In today’s tutorial, we will efficiently train our first predictive model, we will use Cross-validation in R as the basis of our modeling process. We will build the corresponding confusion matrix. Most of the functionality comes from the excellent caret package. You can find more information on the vast features of caret package that we will not explore in this tutorial.

Before moving to the training tutorial, lets understand what a confusion matrix is. A confusion matrix is a summary of prediction results on a classification problem. The number of correct and incorrect predictions are summarized with count values and broken down by each class. This is the key to the confusion matrix. The confusion matrix shows the ways in which your classification model is confused when it makes predictions. It gives you insight not only into the errors being made by your classifier but more importantly the types of errors that are being made.

## Training our first predictive model

Following best practices, we will use Cross Validation (CV) as the basis of our modeling process. Using CV we can create estimates of how well our model will do with unseen data. CV is powerful, but the downside is that it requires more processing and therefore more time. If you can take the computational complexity, you should definitely take advantage of it in your projects.

Going into the mathematics behind CV is outside of the scope of this tutorial. If interested, you can find out more information on cross validation on Wikipedia . The basic idea is that the training data will be split into various parts, and each of these parts will be taken out of the rest of the training data one at a time, keeping all remaining parts together. The parts that are kept together will be used to train the model, while the part that was taken out will be used for testing, and this will be repeated by rotating the parts such that every part is taken out once. This allows you to test the training procedure more thoroughly, before doing the final testing with the testing data.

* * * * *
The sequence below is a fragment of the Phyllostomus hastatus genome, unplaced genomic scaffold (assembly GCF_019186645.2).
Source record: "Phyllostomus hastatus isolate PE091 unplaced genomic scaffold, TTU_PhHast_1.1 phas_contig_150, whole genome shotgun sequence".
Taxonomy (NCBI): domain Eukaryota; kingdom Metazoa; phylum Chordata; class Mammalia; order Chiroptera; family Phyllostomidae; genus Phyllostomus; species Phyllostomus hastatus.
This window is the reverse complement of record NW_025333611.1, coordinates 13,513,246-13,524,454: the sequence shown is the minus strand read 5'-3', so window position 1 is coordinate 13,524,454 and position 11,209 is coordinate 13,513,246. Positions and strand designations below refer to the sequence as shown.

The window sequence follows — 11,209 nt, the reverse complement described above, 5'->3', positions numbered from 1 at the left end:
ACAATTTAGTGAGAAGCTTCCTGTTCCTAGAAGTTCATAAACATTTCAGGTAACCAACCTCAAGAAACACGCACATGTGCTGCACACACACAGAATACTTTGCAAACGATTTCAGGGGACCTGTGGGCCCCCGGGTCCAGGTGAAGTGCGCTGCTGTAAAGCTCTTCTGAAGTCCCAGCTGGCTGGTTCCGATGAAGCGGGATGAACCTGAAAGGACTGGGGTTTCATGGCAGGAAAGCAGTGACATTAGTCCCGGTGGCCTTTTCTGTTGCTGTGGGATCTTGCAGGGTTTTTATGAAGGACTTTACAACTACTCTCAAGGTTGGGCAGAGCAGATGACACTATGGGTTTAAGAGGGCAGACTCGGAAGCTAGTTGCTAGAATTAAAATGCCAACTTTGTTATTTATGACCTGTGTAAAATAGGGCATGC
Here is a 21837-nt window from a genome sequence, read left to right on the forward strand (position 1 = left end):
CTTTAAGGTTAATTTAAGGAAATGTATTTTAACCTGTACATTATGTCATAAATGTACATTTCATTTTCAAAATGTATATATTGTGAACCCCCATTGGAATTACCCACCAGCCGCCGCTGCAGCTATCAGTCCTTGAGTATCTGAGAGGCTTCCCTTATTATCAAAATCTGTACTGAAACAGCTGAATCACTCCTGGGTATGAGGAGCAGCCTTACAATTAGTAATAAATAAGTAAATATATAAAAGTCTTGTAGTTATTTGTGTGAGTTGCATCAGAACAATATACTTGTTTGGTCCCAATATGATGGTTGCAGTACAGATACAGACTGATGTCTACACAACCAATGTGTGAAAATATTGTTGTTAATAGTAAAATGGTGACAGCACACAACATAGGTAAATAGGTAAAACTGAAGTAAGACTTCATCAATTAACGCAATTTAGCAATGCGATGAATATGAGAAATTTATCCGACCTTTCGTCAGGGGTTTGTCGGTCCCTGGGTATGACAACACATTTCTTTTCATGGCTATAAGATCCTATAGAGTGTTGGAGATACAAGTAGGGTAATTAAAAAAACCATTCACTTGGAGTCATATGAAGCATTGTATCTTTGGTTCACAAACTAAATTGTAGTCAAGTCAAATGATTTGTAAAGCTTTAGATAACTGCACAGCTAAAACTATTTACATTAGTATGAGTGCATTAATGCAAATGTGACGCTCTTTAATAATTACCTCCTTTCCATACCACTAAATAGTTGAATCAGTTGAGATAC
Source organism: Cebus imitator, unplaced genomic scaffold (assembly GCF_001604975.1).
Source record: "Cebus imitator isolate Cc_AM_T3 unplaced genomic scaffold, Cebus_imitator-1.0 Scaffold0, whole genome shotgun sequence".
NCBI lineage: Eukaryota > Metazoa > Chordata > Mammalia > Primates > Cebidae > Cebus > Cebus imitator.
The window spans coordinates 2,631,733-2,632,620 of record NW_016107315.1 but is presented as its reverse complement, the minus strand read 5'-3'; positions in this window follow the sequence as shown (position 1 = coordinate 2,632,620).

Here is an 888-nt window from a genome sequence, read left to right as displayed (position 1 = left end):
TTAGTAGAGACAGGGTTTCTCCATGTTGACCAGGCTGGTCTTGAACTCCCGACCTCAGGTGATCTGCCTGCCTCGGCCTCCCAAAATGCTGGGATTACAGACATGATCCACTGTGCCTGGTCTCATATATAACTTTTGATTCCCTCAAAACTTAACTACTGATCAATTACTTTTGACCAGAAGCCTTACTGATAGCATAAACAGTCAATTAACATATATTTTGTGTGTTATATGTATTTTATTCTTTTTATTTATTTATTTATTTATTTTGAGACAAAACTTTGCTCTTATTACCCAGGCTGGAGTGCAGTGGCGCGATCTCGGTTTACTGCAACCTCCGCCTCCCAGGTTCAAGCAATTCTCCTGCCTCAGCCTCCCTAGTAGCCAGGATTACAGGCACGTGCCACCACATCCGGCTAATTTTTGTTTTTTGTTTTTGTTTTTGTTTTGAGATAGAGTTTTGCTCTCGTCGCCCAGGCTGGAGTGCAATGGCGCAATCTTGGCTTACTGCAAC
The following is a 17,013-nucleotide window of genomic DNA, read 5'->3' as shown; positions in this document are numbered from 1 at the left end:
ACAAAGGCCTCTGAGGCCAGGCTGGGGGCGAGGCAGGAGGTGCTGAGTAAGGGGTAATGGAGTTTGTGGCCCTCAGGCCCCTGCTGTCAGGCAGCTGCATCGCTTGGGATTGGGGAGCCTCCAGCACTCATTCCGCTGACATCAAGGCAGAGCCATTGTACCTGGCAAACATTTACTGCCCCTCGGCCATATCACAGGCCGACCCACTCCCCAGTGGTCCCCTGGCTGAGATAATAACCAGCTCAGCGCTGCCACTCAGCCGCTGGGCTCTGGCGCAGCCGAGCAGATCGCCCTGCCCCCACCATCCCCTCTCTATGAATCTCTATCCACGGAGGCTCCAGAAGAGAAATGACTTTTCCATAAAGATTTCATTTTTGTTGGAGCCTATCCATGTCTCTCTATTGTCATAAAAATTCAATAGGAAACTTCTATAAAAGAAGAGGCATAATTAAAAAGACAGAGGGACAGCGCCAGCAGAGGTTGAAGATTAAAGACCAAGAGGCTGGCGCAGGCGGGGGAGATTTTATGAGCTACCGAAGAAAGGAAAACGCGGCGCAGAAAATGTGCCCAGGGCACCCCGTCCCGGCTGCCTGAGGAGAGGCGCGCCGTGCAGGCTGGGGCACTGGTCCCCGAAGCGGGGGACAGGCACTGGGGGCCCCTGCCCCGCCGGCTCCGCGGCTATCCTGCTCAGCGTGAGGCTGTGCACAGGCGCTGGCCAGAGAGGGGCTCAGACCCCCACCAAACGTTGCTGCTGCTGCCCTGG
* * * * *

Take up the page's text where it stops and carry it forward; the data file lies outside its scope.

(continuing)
We use the trainControl() function to set our repeated CV mechanism with five splits and two repeats. This object will be passed to our predictive models, created with the caret package, to automatically apply this control mechanism within them:

`cv.control <- trainControl(method = "repeatedcv", number = 5, repeats = 2)`

Our predictive models pick for this example are Random Forests (RF). We will very briefly explain what RF are, but the interested reader is encouraged to look into James, Witten, Hastie, and Tibshirani’s excellent “Statistical Learning” (Springer, 2013). RF are a non-linear model used to generate predictions. A tree is a structure that provides a clear path from inputs to specific outputs through a branching model. In predictive modeling they are used to find limited input-space areas that perform well when providing predictions. RF create many such trees and use a mechanism to aggregate the predictions provided by this trees into a single prediction. They are a very powerful and popular Machine Learning model.

Let’s have a look at the random forests example:

Random forests aggregate trees

To train our model, we use the train() function passing a formula that signals R to use MULT_PURCHASES as the dependent variable and everything else (~ .) as the independent variables, which are the token frequencies. It also specifies the data, the method (“rf” stands for random forests), the control mechanism we just created, and the number of tuning scenarios to use:

```
model.1 <- train(
MULT_PURCHASES ~ .,
data = train.dfm.df,
method = "rf",
trControl = cv.control,
tuneLength = 5
)
```

## Improving speed with parallelization

If you actually executed the previous code in your computer before reading this, you may have found that it took a long time to finish (8.41 minutes in our case). As we mentioned earlier, text analysis suffers from very high dimensional structures which take a long time to process. Furthermore, using CV runs will take a long time to run. To cut down on the total execution time, use the doParallel package to allow for multi-core computers to do the training in parallel and substantially cut down on time.